Telltale's MOST used character arc.

edited August 7 in General Chat

The tragic character.
The friend who goes against you.
The person going cuckoo at the end.

It's in TWDG S2, S3 and S4, both Batman games and Tales: From the Borderlands.

The formula:

  • Have a conflicted character who is usually the deutertagonist off the story.
  • Have multiple BIG choices in the game of "Do you trust him or not?"
  • Have other characters in the game tell the main character the conflicted one is getting crazy,  unstable. That we can't save him. That he is going down a dark path.
  • The conflicted character should lose it the end, and have an emotional fight with the MC or with someone else.
  • Their relationship with the MC should be a highlight of the game. More often than not it's the moral dillema of the story.

While not every character crosses every point on this list, most of them do.

Examples:

Kenny in TWDG S2:

He serves as one of the most important character in the story. Is unstable. Their relationship with the MC is the highlight of of story. There are multiple times the player can side with him or not, which will be these big choices in the story. Not the small dialogue ones. Characters are saying he is losing it. At the end there is a fight.

David in TWDG S3:

He serves as the deuteragonist in the story. Is unstable. Their relationship with the MC is the highlight of the story. There are multiple times the player can side with him or not, which will be these big choices in the story. Not the small dialogue ones. Characters are saying he is losing it. At the end, he will take his anger out on the MC.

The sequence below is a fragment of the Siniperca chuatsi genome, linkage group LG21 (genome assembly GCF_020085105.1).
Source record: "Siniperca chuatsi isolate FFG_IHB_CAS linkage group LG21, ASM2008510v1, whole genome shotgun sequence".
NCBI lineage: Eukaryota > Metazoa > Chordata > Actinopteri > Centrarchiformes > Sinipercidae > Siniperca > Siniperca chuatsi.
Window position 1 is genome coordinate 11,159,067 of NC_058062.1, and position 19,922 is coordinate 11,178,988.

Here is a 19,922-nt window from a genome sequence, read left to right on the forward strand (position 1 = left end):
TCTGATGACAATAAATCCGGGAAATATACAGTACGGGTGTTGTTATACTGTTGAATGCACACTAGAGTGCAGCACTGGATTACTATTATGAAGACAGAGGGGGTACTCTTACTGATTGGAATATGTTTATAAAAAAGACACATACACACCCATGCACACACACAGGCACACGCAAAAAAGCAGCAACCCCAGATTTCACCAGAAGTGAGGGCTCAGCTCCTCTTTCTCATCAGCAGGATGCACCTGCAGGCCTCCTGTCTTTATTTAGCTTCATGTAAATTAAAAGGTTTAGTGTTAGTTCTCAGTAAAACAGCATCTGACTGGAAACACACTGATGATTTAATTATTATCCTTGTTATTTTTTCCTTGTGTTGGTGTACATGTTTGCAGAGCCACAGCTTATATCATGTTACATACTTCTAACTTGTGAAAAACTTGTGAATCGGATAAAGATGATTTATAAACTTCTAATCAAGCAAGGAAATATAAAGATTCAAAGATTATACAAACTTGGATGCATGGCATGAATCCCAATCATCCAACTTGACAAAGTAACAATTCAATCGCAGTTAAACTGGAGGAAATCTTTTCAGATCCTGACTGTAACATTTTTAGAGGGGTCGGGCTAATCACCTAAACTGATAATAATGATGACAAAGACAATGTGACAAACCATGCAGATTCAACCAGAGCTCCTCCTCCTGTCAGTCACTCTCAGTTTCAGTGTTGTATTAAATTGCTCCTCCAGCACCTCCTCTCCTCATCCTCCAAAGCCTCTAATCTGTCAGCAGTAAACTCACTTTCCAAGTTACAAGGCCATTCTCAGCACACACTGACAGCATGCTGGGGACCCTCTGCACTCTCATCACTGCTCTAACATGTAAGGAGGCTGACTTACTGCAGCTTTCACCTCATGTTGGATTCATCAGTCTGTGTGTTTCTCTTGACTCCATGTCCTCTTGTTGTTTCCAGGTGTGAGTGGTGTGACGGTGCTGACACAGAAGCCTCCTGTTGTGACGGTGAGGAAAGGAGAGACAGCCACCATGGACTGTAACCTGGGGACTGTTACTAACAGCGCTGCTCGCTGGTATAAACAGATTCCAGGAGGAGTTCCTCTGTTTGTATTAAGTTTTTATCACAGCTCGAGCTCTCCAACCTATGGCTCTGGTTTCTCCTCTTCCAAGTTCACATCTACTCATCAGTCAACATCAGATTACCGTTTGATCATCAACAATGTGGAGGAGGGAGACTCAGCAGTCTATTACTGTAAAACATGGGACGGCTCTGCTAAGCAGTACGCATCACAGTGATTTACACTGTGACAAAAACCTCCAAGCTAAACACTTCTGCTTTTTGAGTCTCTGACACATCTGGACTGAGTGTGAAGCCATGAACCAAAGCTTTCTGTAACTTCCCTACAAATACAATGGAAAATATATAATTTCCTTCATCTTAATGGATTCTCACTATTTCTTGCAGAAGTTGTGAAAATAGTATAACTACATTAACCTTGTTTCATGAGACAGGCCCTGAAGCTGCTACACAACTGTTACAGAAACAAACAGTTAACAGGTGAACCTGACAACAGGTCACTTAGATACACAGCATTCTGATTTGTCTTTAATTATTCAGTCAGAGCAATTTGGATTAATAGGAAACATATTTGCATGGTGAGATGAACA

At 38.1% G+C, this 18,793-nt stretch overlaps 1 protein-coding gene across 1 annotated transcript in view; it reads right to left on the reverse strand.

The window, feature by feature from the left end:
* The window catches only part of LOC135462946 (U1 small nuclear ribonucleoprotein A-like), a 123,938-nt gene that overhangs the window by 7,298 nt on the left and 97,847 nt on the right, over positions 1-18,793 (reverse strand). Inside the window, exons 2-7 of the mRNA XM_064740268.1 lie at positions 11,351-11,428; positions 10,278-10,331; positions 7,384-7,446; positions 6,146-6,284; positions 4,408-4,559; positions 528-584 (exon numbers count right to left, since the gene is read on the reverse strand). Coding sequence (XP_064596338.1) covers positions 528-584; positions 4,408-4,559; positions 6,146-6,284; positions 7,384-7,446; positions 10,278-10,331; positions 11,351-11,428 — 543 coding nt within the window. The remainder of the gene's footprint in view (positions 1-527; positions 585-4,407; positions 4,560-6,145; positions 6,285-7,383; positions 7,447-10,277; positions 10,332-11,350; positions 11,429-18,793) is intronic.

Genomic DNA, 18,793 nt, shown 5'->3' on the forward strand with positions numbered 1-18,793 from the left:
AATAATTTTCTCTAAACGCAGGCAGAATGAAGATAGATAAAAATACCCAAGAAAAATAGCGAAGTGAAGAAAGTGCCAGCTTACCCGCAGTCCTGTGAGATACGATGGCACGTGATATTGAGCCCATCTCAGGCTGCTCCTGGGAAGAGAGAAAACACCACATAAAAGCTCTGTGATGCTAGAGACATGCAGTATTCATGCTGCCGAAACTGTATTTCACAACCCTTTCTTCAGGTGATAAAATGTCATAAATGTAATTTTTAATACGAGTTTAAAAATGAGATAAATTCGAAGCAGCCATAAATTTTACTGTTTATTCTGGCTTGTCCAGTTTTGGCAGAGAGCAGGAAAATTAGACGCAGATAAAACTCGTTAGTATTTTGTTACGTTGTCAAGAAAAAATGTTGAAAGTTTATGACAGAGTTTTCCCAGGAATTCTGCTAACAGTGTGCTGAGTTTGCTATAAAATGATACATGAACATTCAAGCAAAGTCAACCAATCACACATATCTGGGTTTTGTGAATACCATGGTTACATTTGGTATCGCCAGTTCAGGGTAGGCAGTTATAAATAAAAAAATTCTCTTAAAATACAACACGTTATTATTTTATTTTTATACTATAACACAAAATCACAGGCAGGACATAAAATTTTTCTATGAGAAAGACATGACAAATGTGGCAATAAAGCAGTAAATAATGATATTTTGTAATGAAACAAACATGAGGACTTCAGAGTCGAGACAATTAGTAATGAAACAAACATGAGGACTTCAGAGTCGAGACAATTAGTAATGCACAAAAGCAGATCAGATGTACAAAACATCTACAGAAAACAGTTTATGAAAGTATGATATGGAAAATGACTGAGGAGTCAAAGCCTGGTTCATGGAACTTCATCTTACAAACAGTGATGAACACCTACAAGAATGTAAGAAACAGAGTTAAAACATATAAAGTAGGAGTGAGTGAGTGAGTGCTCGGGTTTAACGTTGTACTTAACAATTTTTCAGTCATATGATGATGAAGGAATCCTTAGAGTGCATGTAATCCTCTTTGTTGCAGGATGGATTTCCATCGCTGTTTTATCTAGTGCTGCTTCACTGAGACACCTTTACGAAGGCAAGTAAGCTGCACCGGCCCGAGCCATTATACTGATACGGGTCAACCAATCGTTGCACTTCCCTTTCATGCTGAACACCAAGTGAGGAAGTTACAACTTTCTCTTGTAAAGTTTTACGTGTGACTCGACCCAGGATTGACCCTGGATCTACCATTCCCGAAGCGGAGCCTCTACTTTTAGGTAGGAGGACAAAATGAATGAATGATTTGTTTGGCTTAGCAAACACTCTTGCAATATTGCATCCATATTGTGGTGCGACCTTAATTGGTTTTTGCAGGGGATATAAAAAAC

AJ in TWDG S4:

He serves as the deuteragonist in the story. Is unstable, because of the killing stuff. Their relationship with the MC is the highlight of the story. There are multiple times the player can agree with him or not, which will be these big choices. Characters like James say he is going down a dark path. Only the fight isn't there, perhaps a little at the end of EP 3. Where AJ lost it and shot Lilly multiple times even though she was already dead the first shots.

Handsome jack in TFTB:

This ones a little different than the other ones, because Jack is actually a villain. While the other ones usually were "the good guys turn bad". However, it still has the same structure. He serves as the deuteragonist. Is unstable. Their relationship with the MC is the moral highlight of the game. There are multiple times the player can agree with him or not, which will be these big choices. At the end, your needs will clash, resulting in a fight.

John Doe in Batman: TEW:

I think this one is the most obvious, because there have been multiple promotional videos of this game about "shaping" the joker. And it still applies the same structure as the other ones. It's the unstable character. Their relationship with the MC is the moral highlight. There are multiple big choices where the game tests your loyalty to him. Characters like Alfred tell the MC he lost it. At the end, there will be a emotional fight because he snaps.

I'm sure you all get the point, so I'm not going to continue. But the same can be applied to
Two-Face from Batman S1.

So, in short.

It's usually the character the MC interacts with the most or a friend turned evil. He will turn bad in the last episode, usually because their ideology clash.

  • Kenny was mad at Jane for putting herself above a baby. Moral dillema: Is family more important than survival?
  • David was mad at Javi for not valuing family enough. For not being there when their dad died.
  • John Doe looked up to Bruce. But became mad at him, for being taken advange off. Moral dillema: Is it good to take advange of someone, if it is for the greater good?
  • Rhys looked up to Handsome Jack, but became mad at him, for being taken advantage off.

Why Telltale used this so much?

I think they did, because it's highly effective. You already interact with them alot in the whole season, so having them "lose it" in the end makes for a very emotional moment. It's like you are fighting a good friend. And who doesn't love a good tragic character?

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